By Patrick Schmadeke
Last Tuesday morning, after being away from the University of Notre Dame for over a week, I returned to campus to gather my belongings from the library. Like places around the world, campus was shutting down services in light of the COVID-19 pandemic.
Driving northbound on Notre Dame Avenue to arrive on campus, one is met with a direct view of the main building, crowned with its “golden dome.” Colloquially, the dome is known as a “second sun” because it shines so brightly, and is visible from nearly anywhere on campus. On this particular morning, however, the dome was concealed by fog. The sight took my mind back to Assisi, Italy.
Some years ago, three friends and I decided to hike the 2.5 miles up the mountain outside Assisi to the hermitage where St. Francis would spend time in prayer. We didn’t just want to visit this place, we wanted to be there at sunrise. Unfortunately, we spent the first hour of our early morning wandering around Assisi trying to find the path up the mountain, and, eventually, it became clear that we were on the wrong side of the mountain to see sunrise. To compound matters, the mountain was, like Notre Dame’s golden dome, shrouded in fog.
The darkness of the morning calmed our excitement as we began our ascent. In short order we began to walk at a distance from each other, preferring silence to chatter. As dawn arrived, and the sun began to pierce the morning fog, it became clear that we were moving in and out of small and large patches of haze. As for myself, I was so focused on the mission to arrive at the top that I nearly forgot to saunter. En route to a holy land, I neglected that the ground on which I was walking was holy, too. About halfway up the mountain, I realized that my intentions were misplaced. Now, liberated from the “goal” of getting to the top, I felt infused with the sudden awareness that it truly is the journey that matters. I felt like I was walking in a metaphor: there may be fog along the way, but that’s just part of the program of life.
The disorienting realities imposed upon us by the COVID-19 virus feel like a rather large patch of fog. Not since 9/11 do I remember a time when humanity held its collective breath, waiting to see what would happen next. Indeed, in many ways we don’t know what is going to happen next. But we do know some things, and they are less than pleasant. By the time this goes to press, it’s looking more and more like the harsh realities of our fragility will continue to be revealed.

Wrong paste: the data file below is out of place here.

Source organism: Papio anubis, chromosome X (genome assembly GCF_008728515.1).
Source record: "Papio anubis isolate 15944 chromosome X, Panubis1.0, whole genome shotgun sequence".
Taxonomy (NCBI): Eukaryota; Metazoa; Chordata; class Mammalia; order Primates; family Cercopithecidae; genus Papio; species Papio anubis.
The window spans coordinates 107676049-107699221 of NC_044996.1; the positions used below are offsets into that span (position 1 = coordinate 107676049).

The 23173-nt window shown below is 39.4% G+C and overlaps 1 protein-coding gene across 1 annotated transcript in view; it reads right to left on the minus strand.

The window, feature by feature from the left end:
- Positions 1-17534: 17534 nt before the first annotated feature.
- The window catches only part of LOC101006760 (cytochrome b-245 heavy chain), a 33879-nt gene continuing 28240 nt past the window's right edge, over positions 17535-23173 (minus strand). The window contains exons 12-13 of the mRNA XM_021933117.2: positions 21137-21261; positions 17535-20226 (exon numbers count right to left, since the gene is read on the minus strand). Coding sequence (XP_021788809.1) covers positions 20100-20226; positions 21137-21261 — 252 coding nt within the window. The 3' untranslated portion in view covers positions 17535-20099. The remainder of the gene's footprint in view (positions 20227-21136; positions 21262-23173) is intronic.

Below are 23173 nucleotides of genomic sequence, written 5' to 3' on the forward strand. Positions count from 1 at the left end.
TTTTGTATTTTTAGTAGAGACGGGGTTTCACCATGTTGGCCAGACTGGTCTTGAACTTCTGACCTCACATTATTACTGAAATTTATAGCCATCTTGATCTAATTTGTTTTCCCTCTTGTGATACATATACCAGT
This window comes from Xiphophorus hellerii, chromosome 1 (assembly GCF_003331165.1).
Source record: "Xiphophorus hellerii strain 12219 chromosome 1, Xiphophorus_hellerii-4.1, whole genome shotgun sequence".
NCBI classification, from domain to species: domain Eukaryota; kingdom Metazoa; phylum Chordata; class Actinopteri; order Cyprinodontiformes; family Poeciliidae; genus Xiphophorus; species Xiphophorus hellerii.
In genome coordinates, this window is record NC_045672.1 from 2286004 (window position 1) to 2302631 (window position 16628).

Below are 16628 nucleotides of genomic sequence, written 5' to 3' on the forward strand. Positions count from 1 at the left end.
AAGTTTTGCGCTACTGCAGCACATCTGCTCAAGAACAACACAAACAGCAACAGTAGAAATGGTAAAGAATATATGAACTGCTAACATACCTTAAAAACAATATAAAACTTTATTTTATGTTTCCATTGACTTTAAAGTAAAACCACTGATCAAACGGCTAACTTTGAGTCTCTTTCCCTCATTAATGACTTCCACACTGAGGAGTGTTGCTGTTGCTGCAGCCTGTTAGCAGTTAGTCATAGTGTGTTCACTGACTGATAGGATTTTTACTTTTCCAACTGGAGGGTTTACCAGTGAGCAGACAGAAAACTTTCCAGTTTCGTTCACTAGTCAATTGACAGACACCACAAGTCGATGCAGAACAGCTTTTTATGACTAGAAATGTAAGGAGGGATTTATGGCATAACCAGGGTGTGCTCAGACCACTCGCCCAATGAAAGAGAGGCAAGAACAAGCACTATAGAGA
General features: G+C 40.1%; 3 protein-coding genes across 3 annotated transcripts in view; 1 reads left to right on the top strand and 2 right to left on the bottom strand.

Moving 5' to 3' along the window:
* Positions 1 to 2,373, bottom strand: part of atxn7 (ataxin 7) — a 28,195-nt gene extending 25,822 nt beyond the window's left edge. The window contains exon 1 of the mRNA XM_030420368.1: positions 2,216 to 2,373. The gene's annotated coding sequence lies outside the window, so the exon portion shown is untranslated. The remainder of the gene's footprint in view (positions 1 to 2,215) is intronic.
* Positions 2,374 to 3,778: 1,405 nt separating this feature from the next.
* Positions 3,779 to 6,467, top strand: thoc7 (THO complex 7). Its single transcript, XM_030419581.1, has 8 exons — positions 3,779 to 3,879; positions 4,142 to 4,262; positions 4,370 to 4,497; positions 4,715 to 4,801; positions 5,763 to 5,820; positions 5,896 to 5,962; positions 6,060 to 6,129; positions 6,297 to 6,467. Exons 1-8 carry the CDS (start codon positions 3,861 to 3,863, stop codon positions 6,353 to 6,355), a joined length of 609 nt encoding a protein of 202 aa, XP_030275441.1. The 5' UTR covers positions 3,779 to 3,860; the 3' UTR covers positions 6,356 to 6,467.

Dare we speak of hope in a time like this, when lady fortune’s scales have tipped so dramatically against our favor? Can the weight of our hope serve to counterbalance the scales or is the mere act of hoping simply exhausting when it is so often met with uncertainty and disappointment? “Abandon hope, all ye who enter here,” reads the epithet on the gates of Dante’s inferno. This feels like an apt description of the hardest hit places of our country and our world. But there is room for hope.
Like faith and love, hope might be best known in retrospect. Expressions of hope are almost exclusively in the future tense, and yet, like looking back at moments of true love and true faith, we recognize hope more clearly after the fact. The gravity of the present circumstances may obscure our understanding and anticipations, but hope’s beauty will be enhanced by the clarity of hindsight.
This pandemic appears to be of biblical proportions. But so is God’s grace and mercy. Sometimes we believe we see God’s grace and mercy in the form of a cure, but the healing which God offers is often more subtle and not contingent upon human innovation. Even now, in this hour of darkness, it awaits us still, yearning to be known in the light of the awareness that we are always in the presence of infinite love.
(Editor’s note: Patrick Schmadeke is a graduate of St. Ambrose University (‘13) and a student in the Master of Divinity program at the University of Notre Dame.)